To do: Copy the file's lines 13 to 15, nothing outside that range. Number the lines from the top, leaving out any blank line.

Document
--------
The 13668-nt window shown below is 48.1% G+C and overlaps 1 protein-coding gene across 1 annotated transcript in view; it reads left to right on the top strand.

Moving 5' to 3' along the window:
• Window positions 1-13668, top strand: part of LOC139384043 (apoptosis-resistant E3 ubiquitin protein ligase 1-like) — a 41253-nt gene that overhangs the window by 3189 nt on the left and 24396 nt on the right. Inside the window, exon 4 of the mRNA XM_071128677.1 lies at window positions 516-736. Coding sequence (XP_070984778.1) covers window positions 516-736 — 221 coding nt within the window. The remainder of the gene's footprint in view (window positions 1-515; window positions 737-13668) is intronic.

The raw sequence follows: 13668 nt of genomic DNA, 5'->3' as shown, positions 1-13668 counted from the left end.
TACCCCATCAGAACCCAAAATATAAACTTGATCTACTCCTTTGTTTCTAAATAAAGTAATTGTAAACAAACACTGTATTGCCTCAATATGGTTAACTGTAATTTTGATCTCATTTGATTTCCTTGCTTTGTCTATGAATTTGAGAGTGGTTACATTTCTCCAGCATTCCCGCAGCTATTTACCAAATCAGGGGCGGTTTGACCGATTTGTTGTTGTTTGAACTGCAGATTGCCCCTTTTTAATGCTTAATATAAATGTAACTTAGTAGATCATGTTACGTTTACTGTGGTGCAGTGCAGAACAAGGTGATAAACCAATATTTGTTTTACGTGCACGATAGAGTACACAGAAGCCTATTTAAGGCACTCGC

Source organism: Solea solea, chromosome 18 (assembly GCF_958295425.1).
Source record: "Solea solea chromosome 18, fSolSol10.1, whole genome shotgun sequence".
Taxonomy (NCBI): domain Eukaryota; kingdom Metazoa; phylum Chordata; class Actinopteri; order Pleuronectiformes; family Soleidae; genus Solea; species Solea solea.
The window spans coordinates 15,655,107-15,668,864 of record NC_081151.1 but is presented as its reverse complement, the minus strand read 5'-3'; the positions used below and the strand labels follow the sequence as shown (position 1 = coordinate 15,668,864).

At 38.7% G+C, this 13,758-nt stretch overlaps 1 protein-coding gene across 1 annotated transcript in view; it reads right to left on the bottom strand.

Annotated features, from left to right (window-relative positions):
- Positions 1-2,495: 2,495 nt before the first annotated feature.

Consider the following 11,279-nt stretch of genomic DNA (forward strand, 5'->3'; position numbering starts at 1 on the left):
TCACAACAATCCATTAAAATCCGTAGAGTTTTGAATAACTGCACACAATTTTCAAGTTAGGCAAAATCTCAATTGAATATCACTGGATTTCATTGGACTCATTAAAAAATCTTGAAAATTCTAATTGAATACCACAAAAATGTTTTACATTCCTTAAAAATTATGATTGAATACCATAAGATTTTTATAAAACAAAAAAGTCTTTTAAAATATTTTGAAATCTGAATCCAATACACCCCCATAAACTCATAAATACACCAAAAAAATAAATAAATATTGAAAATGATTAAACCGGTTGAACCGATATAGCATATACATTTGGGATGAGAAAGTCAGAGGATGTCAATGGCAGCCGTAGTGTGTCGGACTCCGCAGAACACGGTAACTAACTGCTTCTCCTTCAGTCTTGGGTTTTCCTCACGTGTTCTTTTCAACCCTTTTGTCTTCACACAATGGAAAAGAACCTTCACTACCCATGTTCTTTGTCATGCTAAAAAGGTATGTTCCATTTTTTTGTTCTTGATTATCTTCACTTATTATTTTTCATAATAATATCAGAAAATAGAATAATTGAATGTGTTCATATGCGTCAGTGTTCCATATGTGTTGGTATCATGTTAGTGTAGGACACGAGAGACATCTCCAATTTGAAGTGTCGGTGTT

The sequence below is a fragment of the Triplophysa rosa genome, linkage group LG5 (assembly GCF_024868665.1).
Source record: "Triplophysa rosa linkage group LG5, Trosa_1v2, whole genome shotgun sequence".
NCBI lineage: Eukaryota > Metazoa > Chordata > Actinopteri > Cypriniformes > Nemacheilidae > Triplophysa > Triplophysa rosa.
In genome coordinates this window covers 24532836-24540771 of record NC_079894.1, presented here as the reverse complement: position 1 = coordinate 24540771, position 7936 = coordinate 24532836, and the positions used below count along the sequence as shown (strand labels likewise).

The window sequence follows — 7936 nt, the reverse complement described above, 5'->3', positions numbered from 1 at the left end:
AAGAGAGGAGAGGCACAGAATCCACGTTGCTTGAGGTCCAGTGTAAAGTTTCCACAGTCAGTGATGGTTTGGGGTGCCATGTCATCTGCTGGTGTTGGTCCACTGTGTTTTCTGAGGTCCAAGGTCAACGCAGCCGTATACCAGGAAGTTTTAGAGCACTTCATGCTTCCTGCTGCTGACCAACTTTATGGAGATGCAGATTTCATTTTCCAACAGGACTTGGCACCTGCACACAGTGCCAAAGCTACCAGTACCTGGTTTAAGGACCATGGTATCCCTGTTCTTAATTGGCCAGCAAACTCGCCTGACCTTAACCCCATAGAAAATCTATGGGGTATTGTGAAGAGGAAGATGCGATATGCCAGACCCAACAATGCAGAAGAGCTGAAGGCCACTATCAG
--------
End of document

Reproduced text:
Consider the following 11,279-nt stretch of genomic DNA (forward strand, 5'->3'; position numbering starts at 1 on the left):
TCACAACAATCCATTAAAATCCGTAGAGTTTTGAATAACTGCACACAATTTTCAAGTTAGGCAAAATCTCAATTGAATATCACTGGATTTCATTGGACTCATTAAAAAATCTTGAAAATTCTAATTGAATACCACAAAAATGTTTTACATTCCTTAAAAATTATGATTGAATACCATAAGATTTTTATAAAACAAAAAAGTCTTTTAAAATATTTTGAAATCTGAATCCAATACACCCCCATAAACTCATAAATACACCAAAAAAATAAATAAATATTGAAAATGATTAAACCGGTTGAACCGATATAGCATATACATTTGGGATGAGAAAGTCAGAGGATGTCAATGGCAGCCGTAGTGTGTCGGACTCCGCAGAACACGGTAACTAACTGCTTCTCCTTCAGTCTTGGGTTTTCCTCACGTGTTCTTTTCAACCCTTTTGTCTTCACACAATGGAAAAGAACCTTCACTACCCATGTTCTTTGTCATGCTAAAAAGGTATGTTCCATTTTTTTGTTCTTGATTATCTTCACTTATTATTTTTCATAATAATATCAGAAAATAGAATAATTGAATGTGTTCATATGCGTCAGTGTTCCATATGTGTTGGTATCATGTTAGTGTAGGACACGAGAGACATCTCCAATTTGAAGTGTCGGTGTT

The sequence below is a fragment of the Triplophysa rosa genome, linkage group LG5 (assembly GCF_024868665.1).